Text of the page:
The commission model which has been widely adopted by the market leaders Ctrip and eLong has forced everyone (including the hotel’s own websites) to charge the same room rate to the travelers.

The only difference is coming from the override part depending on the booking volume generated by certain intermediaries.

Product differentiation is not sth that the search engines really like and it diminishes the value offered to the travelers.

Yes, it also diminishes the value that search engines bring to hotel advertisers.

When we come to the benefits that the combination of Daodao+Kuxun brings to Chinese travelers, Daodao’s hotel review content complements Kuxun’s trip planning functionality perfectly and it will improve the user experience for both parties.

[I believe Daodao will integrate Kuxun’s meta search into its platform and Kuxun will also integrate Daodao’s hotel review into its search results]

But regarding to the revenue growth potential, this combination is not going to change the pricing paradigm in the meta search segments by generating the incremental revenue source.

As previously mentioned in this article, the supplier domination in the air distribution and product differentiation in the hotel distribution side have prohibited both Qunar and Kuxun from making meaningful breakthrough in their revenue growth potential.

The big three carriers are becoming even bigger and bigger after the merger of China Eastern and Shanghai Airlines.

They are dominating over 80% of market share for the trunk routes originating from Beijing, Shanghai, Guangzhou and Shenzhen, the top 4 Chinese airports measured by number of passengers handled.

As several private-owned carriers are going bankruptcies or being acquired by the state-owned companies this year, there is almost no room for new entrants to start in this market.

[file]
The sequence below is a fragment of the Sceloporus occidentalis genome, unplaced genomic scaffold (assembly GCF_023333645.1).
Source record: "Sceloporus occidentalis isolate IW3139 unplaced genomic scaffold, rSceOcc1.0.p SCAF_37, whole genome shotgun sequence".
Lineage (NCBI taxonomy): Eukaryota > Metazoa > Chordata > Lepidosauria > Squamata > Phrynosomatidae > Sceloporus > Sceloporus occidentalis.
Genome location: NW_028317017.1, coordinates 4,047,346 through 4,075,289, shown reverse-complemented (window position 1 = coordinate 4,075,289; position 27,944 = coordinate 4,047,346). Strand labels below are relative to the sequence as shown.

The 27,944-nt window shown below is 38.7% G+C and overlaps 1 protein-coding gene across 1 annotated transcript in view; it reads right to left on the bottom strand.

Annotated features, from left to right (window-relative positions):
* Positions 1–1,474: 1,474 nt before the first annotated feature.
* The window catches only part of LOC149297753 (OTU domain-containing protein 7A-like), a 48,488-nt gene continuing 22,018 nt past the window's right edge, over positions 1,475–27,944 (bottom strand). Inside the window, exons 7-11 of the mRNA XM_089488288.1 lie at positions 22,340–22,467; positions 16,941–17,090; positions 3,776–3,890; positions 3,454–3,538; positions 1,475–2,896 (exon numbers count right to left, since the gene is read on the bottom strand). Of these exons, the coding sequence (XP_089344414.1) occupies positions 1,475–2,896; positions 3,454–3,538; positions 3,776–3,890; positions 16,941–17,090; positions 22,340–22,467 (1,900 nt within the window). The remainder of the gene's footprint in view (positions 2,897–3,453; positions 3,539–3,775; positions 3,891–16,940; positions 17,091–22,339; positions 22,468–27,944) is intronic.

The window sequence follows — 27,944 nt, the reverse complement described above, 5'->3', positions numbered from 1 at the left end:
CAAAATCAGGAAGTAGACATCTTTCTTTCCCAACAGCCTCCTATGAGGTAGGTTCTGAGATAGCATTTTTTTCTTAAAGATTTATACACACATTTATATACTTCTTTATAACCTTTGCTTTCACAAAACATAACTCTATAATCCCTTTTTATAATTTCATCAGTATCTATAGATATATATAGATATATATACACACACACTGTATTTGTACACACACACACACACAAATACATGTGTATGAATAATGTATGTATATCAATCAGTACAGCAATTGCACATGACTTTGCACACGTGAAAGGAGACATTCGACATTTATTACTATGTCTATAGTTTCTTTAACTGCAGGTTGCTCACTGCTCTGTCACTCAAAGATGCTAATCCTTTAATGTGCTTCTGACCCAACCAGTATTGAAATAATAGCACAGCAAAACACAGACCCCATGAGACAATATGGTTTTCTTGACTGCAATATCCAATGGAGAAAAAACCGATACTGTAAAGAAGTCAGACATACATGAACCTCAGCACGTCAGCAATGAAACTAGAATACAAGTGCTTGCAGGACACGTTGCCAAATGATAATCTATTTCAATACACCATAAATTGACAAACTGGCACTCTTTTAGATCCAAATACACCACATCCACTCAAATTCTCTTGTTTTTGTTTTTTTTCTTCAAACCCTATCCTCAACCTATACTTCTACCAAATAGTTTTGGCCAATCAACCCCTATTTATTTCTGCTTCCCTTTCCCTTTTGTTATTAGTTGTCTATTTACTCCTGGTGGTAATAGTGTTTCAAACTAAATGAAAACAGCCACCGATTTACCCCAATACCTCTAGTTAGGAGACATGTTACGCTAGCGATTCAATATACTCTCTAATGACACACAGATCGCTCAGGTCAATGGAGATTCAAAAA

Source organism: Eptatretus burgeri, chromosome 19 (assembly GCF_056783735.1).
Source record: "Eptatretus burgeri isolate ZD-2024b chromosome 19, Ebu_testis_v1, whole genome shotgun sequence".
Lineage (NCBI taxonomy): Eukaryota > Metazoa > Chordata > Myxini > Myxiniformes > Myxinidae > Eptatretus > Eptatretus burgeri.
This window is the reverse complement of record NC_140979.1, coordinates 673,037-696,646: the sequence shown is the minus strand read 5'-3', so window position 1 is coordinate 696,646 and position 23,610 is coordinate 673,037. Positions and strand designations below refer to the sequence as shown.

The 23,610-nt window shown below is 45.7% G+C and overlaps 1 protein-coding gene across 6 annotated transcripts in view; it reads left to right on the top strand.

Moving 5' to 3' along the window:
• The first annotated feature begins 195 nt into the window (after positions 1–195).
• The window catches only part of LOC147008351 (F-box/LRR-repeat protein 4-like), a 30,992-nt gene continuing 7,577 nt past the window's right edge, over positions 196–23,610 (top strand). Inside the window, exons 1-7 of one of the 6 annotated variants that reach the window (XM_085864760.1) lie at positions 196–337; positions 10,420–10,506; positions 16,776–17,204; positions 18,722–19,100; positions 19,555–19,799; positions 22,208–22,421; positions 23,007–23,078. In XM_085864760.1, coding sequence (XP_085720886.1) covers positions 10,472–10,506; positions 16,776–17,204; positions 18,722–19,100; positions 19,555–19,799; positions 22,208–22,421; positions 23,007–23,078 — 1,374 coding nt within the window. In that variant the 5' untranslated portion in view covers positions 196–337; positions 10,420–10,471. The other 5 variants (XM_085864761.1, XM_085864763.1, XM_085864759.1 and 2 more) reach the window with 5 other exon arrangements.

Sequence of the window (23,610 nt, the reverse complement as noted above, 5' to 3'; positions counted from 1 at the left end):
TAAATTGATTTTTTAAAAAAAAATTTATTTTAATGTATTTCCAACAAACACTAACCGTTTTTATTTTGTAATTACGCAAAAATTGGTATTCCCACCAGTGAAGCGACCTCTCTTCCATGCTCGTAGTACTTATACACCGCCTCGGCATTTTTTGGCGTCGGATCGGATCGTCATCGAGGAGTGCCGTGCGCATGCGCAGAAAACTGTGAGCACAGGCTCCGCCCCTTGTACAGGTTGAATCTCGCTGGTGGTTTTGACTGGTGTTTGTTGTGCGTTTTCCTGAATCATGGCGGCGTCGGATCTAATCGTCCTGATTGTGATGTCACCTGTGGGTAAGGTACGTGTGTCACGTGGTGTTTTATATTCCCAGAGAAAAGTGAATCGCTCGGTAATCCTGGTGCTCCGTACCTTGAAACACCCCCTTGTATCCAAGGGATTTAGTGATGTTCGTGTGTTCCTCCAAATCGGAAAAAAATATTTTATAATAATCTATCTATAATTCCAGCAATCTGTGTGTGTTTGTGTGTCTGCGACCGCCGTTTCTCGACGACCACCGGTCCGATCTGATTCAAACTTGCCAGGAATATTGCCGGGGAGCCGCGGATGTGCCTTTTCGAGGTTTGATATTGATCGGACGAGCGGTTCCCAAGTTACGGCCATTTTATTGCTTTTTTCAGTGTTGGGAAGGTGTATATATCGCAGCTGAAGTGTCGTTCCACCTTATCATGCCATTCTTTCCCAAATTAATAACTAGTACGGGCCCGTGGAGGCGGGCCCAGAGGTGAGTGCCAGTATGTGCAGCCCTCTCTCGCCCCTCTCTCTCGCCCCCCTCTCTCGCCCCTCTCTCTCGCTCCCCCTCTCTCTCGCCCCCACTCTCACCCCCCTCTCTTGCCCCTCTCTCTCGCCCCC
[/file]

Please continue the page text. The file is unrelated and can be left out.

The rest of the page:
With less supplier advertisers, I do not see there is a chance that both Qunar and Kuxun could significantly increase their advertising revenue in the next few years if even they bring more value to the travelers.

Let us come to the hotel content side. Ctrip is still the pioneer and dominant player with over 800,000 hotel reviews published on their site, comparing to Daodao’s 200,000 hotel reviews in Chinese.

The scheme that Ctrip users are allowed to submit the hotel reviews only after they book and stay at certain hotels ensures its user reviews much trust-worthy than what any other players are offering on this market.

Daodao still has a long way to challenge Ctrip’s dominant position in the hotel review and travel planning segment and making the good revenue from the hotel advertisers.

In recent years, Expedia has demonstrated the synergy inherent in its multi brand strategy and has built unparalleled competitive advantage over its competitors in US and European market.

But it will take a long time to prove the combination of eLong+Kuxun+Daodao+Egencia is working well in China given the different marketing environment and supplier relationship.

Source: Tnooz by Charlie Li (November 11, 2009)